My wife (if I tried to go with a cute name like Mrs. BasketballTalk I’d be sleeping on the couch for a week, so we’ll stick with wife) has long said that there needs to be a class called “Yoga for dudes.” Men tend to turn away from the crunchy “be at one and breathe with the universe” side of yoga, and they tend not to be as flexible, so they need an environment that fits them. Not saying it has to have Iron Maiden blasting, just something not so, um, wimpy.
Because, men could get a lot out of yoga. Especially NBA basketball playing men.
And a lot are. In a fascinating story at Slam by Kyle Stack, he talks to a number of NBA teams and players that have gravitated toward yoga.
“Yoga helps center you, especially for what we do,” said Clippers guard Baron Davis. “If you can find a place that keeps you centered, both mentally and physically, it can help push your game to the next level.”
The Clippers have a yoga instructor, Kent Katich, who travels with the team and works with the players. Katich actually played college hoops at South Dakota and understands how to walk the line between the masculine NBA and the core principles of yoga.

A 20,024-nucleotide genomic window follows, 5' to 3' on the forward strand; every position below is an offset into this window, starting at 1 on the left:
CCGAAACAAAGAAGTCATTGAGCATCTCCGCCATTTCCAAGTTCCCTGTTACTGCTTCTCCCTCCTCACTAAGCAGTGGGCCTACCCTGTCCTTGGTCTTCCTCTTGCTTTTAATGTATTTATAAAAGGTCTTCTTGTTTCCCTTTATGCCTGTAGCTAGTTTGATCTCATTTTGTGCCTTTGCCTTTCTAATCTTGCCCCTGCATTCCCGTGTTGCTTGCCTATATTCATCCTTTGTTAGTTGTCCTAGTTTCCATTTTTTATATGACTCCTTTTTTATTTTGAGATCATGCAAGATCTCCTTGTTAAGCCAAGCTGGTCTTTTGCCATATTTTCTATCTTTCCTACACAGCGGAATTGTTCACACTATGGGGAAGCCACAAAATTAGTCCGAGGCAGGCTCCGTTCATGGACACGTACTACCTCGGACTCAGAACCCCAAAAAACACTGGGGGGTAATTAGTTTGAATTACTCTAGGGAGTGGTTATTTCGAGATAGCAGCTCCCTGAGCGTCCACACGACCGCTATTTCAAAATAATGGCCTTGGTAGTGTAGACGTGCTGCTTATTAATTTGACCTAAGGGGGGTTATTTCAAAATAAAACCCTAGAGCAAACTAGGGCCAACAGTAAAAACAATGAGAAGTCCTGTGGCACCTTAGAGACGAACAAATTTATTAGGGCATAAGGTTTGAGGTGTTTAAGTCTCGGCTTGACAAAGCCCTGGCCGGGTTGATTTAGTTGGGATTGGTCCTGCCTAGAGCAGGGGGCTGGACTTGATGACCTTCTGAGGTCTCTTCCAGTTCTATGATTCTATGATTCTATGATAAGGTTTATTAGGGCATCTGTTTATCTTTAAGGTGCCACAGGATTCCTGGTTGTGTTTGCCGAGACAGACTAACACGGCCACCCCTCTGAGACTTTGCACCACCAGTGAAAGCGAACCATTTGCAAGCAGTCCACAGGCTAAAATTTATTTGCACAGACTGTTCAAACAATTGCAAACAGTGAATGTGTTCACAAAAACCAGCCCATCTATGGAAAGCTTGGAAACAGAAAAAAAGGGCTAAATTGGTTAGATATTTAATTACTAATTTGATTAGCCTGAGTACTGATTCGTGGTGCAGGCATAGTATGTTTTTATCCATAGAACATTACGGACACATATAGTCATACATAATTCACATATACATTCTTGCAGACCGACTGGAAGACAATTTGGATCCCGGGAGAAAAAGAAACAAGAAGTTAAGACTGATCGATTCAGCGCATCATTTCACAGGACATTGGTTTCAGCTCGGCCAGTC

“You can’t talk about the sun and opening your heart,” Katich said. “[The players] are going to shut you off, and they’re going to laugh at you.”
What he focuses on is balance, flexibility, breathing, strength and body awareness — all things that relate to an NBA player’s job. And it’s more than Clippers that come to him: s, Dirk Nowitzki, Kevin Love, Andre Iguodala and Danilo Gallinari have all been clients.
Not everyone is into it. Jason Terry notes that it hurts, and why would he do something that hurts?
Still, in the NBA — where gaining any edge is so important many players wear useless bands with holographs on them to help their balance and coordination — this is a good trend. Because yoga could actually help.
Go read the article, it’s interesting.